He might be using distancing strategies, or he might just be in a period of his life where he’s a little more stressed, and that’s affecting him in bigger ways than you think. I encourage you to see what else might be contributing to this idea that he might want to end things.

Sometimes when our work is ultra-stressful, or we’ve started a transition in our lives, our close relationships tend to be the first to suffer.

Ask yourself these 4 questions before jumping to a conclusion

  • What other area(s) of his life have recently changed?

  • Has he been experiencing stress lately?

  • Has he made an effort to share what else has been going on with him? If so, what has he shared?

  • What’s going on for me as I watch this?

The good news

I remember a few years ago when I was in this really fairytale-like romance (you know, really fun day dates, being treated to fancy restaurants, etc), and I was devastated when I noticed he completely pulled away (even after we had many conversations about being together for a long time, and sharing really personal stories). I was really confused, and I just wanted him to tell me what the heck was going on. I ended up trying to pull him in closer given that I was panicking, and wanted to fix what was happening. What I didn’t know at the time was that I was being my best self, and I didn’t need to fix anything.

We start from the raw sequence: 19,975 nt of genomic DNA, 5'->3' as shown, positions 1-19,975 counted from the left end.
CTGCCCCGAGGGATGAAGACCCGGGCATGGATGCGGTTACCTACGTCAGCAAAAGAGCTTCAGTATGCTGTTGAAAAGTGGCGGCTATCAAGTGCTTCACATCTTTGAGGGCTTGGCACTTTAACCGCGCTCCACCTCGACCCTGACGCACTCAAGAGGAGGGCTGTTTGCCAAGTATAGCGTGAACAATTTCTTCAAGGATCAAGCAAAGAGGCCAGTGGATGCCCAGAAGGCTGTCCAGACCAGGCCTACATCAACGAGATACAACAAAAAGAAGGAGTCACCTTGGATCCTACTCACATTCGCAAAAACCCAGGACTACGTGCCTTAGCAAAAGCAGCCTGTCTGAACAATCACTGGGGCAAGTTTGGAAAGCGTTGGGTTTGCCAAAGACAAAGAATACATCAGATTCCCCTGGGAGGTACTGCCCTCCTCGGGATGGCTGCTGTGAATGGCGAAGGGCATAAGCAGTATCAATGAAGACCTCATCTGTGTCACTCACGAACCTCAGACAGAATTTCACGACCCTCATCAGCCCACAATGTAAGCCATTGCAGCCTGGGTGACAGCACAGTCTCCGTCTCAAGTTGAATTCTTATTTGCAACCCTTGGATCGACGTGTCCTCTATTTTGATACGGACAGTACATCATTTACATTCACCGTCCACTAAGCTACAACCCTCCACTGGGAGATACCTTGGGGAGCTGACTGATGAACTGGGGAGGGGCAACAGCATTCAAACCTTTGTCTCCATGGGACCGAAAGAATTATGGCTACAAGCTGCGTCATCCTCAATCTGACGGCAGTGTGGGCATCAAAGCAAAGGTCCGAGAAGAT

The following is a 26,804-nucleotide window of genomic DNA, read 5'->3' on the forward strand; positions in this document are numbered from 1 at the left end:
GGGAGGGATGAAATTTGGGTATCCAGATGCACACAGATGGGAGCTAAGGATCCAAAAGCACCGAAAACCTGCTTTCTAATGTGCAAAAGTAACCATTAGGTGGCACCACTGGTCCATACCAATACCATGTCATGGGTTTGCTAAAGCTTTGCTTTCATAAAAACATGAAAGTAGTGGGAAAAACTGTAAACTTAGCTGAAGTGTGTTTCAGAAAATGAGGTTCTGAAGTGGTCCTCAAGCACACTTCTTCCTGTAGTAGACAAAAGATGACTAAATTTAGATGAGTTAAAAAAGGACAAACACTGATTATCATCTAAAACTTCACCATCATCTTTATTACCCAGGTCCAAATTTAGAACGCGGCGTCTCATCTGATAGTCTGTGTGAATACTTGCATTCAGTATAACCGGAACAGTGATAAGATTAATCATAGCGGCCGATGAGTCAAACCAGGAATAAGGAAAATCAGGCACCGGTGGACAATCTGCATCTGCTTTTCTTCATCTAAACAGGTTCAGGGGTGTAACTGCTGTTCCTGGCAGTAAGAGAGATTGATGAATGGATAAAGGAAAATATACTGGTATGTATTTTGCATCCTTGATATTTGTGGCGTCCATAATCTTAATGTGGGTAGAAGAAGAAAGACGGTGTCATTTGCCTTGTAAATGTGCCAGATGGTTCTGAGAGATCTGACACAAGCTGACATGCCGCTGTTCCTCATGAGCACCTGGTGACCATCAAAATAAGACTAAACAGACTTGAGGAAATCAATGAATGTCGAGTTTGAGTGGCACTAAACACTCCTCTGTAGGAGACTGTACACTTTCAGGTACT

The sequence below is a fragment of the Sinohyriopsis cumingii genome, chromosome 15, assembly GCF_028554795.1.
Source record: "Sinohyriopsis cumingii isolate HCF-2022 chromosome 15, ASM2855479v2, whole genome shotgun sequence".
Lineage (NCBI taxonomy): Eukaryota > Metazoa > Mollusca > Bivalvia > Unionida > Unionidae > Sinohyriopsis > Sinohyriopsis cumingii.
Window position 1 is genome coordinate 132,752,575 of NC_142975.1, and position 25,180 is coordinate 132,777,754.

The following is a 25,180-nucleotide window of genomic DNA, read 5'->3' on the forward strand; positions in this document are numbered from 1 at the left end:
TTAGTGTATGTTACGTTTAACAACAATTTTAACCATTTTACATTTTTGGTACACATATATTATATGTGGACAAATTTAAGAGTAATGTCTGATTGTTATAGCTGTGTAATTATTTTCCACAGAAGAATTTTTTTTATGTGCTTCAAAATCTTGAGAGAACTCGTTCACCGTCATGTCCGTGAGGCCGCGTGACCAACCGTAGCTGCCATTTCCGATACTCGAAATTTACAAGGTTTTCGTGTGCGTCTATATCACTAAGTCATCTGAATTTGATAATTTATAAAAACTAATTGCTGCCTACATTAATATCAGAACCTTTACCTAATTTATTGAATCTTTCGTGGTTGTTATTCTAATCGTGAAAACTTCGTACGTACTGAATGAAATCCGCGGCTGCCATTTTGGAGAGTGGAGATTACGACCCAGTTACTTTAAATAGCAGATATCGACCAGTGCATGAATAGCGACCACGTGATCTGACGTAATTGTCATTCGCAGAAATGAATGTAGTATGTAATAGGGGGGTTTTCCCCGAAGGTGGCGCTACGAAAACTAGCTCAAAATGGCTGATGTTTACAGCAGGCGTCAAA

I didn’t do anything to pull us apart, and yet there I was trying to put us back together.

What I would tell my younger self—knowing what I know now—is that however he is behaving, that’s about him. If he wants to be distant, let him. If he doesn’t want to make plans anymore, let him. He’s working something out in his head and trying to make sense of things. He’s confused, too. I didn’t know at the time that he was confused, and I certainly didn’t know it wasn’t my job to bring him clarity.

Trying to control his state of mind isn’t going to help bring clarity. What will help is being open about what I’m feeling and experiencing, and being open to hearing what he has to say.

It’s a tough position to be in, but this intense and overwhelming energy will pass once you let go of trying to be the solution to this situation you’re in. He must come to his own decisions.

You probably wouldn’t be surprised to learn that several of my clients report breaking up with their partners in fear that their feelings aren’t mutual. They love their partners, but they end up breaking up with them as a solution, if you will.

They actually don’t address how they’re feeling, and instead just end things to avoid having that conversation. I empathize as I’ve been there, and what I share with them is that it’s okay to feel incredible uncertain and vulnerable about what your partner might say. Just let them vocalize their side of things, and don’t force your emotions onto them. Letting your partner feel how they feel will always enhance your relationship, even if you two choose to go your separate ways. You’ve got to be true to yourself, and you’ve got to make space for them to share their thoughts.

Feel like you someone to help sort of all the confusion? Book me for one session, or join one of my online 1:1 programs here.

Nancy Deen